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Her eyes were brimming with tears—was it relief, was it gratitude, was it exhaustion? It was most certainly gratitude. For sixteen years, we sat in the back of the church. We could not attend Sunday school classes or the social activities associated with them. We have a nontypical adult son who has been diagnosed with autism, and historically there have been no programs for him at church. We would take turns leaving with him when the music was too loud or a child sat in front of us who distracted, and thereby irritated, our son. But at this moment on this Lord’s Day, our church launched a class for nontypical students. Skye was the oldest student, essentially because the divorce rate among families like ours approaches 80 percent and it is easier for a single parent to stay home with his or her child than to bring the child to church when there is no assistance. It was the first time that my wife and I had sat together in a worship service in sixteen years without juggling the responsibility of our son. My wife leaned into my arm and wept. We worshiped.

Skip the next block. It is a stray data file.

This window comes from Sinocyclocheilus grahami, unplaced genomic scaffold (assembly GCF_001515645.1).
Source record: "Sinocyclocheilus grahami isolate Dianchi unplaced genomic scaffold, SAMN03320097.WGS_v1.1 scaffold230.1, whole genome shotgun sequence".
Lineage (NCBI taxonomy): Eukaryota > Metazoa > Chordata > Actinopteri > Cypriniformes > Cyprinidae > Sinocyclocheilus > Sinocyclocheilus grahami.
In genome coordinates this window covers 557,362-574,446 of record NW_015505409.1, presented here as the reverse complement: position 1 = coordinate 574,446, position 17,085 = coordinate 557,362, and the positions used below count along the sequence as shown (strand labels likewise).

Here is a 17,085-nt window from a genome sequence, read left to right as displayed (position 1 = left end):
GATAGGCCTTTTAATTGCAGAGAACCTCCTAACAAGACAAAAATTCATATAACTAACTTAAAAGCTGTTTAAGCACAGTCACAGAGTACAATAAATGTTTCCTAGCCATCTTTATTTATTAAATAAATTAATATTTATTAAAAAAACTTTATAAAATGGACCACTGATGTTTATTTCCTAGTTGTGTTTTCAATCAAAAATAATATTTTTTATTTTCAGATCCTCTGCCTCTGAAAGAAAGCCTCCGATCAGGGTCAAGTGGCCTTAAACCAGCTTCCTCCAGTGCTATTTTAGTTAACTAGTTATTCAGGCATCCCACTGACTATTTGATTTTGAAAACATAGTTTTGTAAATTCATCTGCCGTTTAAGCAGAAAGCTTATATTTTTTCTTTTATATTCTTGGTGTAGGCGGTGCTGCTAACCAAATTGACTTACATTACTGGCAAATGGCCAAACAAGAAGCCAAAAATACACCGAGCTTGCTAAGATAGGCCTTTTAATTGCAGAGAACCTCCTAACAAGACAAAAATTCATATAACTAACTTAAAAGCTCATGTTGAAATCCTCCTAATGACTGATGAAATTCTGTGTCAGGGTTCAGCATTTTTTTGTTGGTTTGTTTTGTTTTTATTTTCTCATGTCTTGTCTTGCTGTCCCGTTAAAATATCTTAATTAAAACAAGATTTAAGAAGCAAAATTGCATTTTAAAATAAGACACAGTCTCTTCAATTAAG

I often hear conversations about unreached people groups and exotic populations of people who need to hear the hope of the gospel message. But there may be unreached people in your neighborhood. Of children under the age of 18, 4.3 percent are considered disabled. These nontypical kids and their families often find it easier to opt out of church. It has been documented that these households feel isolated, tired, and in great need of support. In Luke 14, Jesus tells a parable concerning His desire to open the “banquet table” to the overlooked and marginalized. Peruse the invitation—the poor and crippled, the blind and lame are to be invited and brought to the church. In all honesty, I often want the rich, beautiful, and gifted guests at my table. Maybe the reason I am at the table in the first place is that in God’s economy I am the weaker and less desirable. Second, notice the sense of urgency—“Go out quickly”—these are powerful action words for our Lord. He does not say, “Let’s wait and see if we have anyone poor, crippled, or lame and then develop a ministry.” This is a command to search and find and bring them in.